Wednesday, September 29, 2010

A visit to Macau, the Las Vegas of Hong Kong (about an hour away by ferry)

It was our last night in Asia and we decided to head to Macau to shoot pictures of their annual fireworks competition (with 10 countries competing for the top award). I was excited to find out that we were in the area for this once a year occurrence.

We had another smoggy day in the city, but it made for one heck of a sunset.
We took the one hour ferry ride from Hong Kong Island to Macau and made it through customs with a couple of hours to spare. (Yep, you actually have to bring your passport and go through customs to get into Macau and back to Hong Kong.) On the Internet, I had seen some images of previous fireworks shows in Macau and searched hard to find the spot that I liked best. We found the location and fired off some test shots. Even though this was taken before the fireworks show, it is still one of my favorites since it was taken at my favorite time of night, just after sunset.

And then...after a couple hours of waiting around in the heat and humidity (and a McDonalds run) the show began. We were hoping to get the fireworks closer to the tower, but the show was lower and more to the left than we expected. But, with that said, we still got some cool shots.

After the show, we had 45 minutes before our ferry ride back to Hong Kong so we checked out some of the city.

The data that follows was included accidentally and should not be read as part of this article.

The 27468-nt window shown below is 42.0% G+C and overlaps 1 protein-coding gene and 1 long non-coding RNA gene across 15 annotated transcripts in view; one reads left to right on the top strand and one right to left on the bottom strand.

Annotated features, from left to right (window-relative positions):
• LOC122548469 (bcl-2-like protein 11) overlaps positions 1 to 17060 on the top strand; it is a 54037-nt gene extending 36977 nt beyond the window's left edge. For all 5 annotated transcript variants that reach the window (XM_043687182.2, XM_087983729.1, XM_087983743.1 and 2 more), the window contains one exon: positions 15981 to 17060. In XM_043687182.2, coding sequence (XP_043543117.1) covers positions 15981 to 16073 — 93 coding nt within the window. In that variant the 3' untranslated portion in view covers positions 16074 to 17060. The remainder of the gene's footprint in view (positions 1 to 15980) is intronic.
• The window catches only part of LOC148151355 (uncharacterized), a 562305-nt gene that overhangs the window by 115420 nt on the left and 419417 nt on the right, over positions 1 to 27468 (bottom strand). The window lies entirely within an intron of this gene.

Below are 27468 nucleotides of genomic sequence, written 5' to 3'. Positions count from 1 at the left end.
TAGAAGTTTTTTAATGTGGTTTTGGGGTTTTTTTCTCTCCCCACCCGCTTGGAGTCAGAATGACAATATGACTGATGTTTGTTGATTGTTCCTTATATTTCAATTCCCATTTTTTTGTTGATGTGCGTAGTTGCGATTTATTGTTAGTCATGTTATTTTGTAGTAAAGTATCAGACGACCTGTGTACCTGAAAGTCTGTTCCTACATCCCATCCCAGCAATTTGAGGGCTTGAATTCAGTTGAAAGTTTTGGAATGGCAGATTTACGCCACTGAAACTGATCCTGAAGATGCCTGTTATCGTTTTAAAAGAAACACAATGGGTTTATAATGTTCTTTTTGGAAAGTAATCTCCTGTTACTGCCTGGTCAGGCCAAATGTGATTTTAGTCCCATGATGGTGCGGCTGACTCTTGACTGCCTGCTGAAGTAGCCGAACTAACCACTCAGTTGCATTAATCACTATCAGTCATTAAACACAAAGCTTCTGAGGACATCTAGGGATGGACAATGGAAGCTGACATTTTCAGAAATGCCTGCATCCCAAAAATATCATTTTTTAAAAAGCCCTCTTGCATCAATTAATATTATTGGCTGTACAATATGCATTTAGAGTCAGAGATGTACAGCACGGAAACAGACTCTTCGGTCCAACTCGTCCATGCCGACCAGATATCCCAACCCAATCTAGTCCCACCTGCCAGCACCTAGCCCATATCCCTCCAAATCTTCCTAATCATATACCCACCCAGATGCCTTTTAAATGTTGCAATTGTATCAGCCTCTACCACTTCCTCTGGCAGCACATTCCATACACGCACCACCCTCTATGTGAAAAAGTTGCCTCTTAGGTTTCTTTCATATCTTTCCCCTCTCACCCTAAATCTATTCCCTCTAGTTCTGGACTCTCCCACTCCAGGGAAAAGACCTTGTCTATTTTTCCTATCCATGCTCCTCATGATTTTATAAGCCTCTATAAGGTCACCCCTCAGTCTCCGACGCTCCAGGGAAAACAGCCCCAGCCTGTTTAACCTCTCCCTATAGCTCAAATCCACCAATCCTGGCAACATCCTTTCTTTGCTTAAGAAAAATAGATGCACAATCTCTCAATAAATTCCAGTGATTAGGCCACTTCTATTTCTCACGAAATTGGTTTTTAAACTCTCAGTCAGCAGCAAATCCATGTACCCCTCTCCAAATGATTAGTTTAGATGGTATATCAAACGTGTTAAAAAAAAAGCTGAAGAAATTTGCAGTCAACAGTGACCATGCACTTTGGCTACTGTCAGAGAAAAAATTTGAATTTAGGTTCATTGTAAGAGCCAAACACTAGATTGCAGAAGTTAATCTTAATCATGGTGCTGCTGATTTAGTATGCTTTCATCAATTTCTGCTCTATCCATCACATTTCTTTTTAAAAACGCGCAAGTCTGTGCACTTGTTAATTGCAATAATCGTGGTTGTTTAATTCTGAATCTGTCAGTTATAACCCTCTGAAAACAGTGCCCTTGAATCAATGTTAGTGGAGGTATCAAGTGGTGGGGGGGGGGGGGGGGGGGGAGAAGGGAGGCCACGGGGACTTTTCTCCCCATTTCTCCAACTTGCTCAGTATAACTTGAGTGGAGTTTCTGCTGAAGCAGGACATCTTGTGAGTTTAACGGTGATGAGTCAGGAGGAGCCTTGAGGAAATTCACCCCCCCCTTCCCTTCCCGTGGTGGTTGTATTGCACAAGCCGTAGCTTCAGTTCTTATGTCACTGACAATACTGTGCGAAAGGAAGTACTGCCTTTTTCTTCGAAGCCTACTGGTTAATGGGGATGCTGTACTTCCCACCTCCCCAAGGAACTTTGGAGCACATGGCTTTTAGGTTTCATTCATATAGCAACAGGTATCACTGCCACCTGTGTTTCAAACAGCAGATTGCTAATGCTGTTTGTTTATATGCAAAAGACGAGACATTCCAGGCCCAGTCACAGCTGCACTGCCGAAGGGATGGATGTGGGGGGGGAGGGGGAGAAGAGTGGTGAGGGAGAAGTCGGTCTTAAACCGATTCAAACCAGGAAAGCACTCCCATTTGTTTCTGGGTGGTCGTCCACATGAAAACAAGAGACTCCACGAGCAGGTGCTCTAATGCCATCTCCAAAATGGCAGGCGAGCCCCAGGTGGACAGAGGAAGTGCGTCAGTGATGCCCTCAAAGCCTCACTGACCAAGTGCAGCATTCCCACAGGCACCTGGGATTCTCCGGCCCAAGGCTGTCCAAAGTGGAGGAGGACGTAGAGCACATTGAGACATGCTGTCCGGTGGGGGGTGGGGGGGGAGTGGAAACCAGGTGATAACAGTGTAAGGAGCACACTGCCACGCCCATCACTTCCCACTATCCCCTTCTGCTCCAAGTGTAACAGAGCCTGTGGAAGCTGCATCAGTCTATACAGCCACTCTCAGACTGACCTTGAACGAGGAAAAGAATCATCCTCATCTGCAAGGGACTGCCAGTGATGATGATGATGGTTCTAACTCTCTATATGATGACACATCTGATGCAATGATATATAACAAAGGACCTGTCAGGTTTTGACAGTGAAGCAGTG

Macau is like a mini version of Las Vegas with many of the same hotels and over-the-top lighting and casinos. 
For this last shot of the trip to Asia, I leave you with a mug shot of me. This was taken from Kowloon, looking over the city of Hong Kong. I stood in this spot and we filmed a video segment of me teaching some night photography tricks. I think that we ended up shooting 8 different video segments during the trip. Stay tuned, as these will be edited and posted to YouTube in the coming months. I hope you enjoyed all the images from Korea and China.

Monday, September 27, 2010

Views of Hong Kong - Day and Night

Today I am posting more images from the trip to Hong Kong. When it comes to photography, this city has a ton to offer. Lots of color, many different types of architecture and, of course, some pretty amazing views of and from the harbor.

We landed in Hong Kong and, as we exited the airport, I looked up and saw this really cool shot of the clouds reflecting off of the top of the airport. So I dropped my bags, grabbed my camera, and shot this image.

I usually do not do "drive by shootings" from inside a moving car, but when I saw this view of the sprawling city of Hong Kong in the distance, with the suburb in the foreground, I thought that it told a story. Unless you have been to Hong Kong, it is hard to understand how many people are crammed into one small place.

These next shots were taken from the Kowloon side of the harbor. We were shooting some videos from this side, looking back at Hong Kong Island, when I saw this old boat cruising by and had to get a shot. As you can tell from the images, it was not the clearest of days. The weather was really hot! Most of the time we were out shooting in 90 degree weather with 90 percent humidity. Fun huh?!

This images was taken on Sunday and many people were out sailing. Much like the other image above, I liked the way that these four sailboats gave me a foreground subject while highlighting the mass living in the background.